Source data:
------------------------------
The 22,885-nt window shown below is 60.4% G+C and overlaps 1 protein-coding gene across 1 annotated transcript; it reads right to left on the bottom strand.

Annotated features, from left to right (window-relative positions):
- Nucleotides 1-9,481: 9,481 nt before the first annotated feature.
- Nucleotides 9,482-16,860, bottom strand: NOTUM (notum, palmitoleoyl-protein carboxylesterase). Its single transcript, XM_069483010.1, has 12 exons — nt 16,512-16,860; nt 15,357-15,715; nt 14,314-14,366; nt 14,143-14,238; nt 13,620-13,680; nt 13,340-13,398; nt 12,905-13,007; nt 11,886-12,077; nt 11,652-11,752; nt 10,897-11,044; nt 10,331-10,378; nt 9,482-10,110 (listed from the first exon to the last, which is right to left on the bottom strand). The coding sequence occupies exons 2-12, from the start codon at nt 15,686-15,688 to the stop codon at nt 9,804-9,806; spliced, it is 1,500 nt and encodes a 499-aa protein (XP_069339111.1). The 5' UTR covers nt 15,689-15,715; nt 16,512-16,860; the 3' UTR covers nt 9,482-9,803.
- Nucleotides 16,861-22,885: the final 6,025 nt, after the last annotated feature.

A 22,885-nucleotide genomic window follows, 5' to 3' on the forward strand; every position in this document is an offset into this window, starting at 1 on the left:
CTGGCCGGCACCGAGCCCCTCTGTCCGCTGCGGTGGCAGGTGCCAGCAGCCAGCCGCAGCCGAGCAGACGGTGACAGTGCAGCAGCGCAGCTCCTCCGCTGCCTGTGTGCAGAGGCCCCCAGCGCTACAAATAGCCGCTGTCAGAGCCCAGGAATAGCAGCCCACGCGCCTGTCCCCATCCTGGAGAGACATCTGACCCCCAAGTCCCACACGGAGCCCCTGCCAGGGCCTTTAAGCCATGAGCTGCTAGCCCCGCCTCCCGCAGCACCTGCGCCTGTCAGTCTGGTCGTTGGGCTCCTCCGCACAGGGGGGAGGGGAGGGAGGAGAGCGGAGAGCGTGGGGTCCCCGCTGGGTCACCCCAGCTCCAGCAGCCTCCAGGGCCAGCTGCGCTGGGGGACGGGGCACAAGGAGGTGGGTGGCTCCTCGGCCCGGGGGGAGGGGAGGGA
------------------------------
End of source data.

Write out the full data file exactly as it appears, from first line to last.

The 22,885-nt window shown below is 60.4% G+C and overlaps 1 protein-coding gene across 1 annotated transcript; it reads right to left on the bottom strand.

Annotated features, from left to right (window-relative positions):
- Nucleotides 1-9,481: 9,481 nt before the first annotated feature.
- Nucleotides 9,482-16,860, bottom strand: NOTUM (notum, palmitoleoyl-protein carboxylesterase). Its single transcript, XM_069483010.1, has 12 exons — nt 16,512-16,860; nt 15,357-15,715; nt 14,314-14,366; nt 14,143-14,238; nt 13,620-13,680; nt 13,340-13,398; nt 12,905-13,007; nt 11,886-12,077; nt 11,652-11,752; nt 10,897-11,044; nt 10,331-10,378; nt 9,482-10,110 (listed from the first exon to the last, which is right to left on the bottom strand). The coding sequence occupies exons 2-12, from the start codon at nt 15,686-15,688 to the stop codon at nt 9,804-9,806; spliced, it is 1,500 nt and encodes a 499-aa protein (XP_069339111.1). The 5' UTR covers nt 15,689-15,715; nt 16,512-16,860; the 3' UTR covers nt 9,482-9,803.
- Nucleotides 16,861-22,885: the final 6,025 nt, after the last annotated feature.

A 22,885-nucleotide genomic window follows, 5' to 3' on the forward strand; every position in this document is an offset into this window, starting at 1 on the left:
CTGGCCGGCACCGAGCCCCTCTGTCCGCTGCGGTGGCAGGTGCCAGCAGCCAGCCGCAGCCGAGCAGACGGTGACAGTGCAGCAGCGCAGCTCCTCCGCTGCCTGTGTGCAGAGGCCCCCAGCGCTACAAATAGCCGCTGTCAGAGCCCAGGAATAGCAGCCCACGCGCCTGTCCCCATCCTGGAGAGACATCTGACCCCCAAGTCCCACACGGAGCCCCTGCCAGGGCCTTTAAGCCATGAGCTGCTAGCCCCGCCTCCCGCAGCACCTGCGCCTGTCAGTCTGGTCGTTGGGCTCCTCCGCACAGGGGGGAGGGGAGGGAGGAGAGCGGAGAGCGTGGGGTCCCCGCTGGGTCACCCCAGCTCCAGCAGCCTCCAGGGCCAGCTGCGCTGGGGGACGGGGCACAAGGAGGTGGGTGGCTCCTCGGCCCGGGGGGAGGGGAGGGA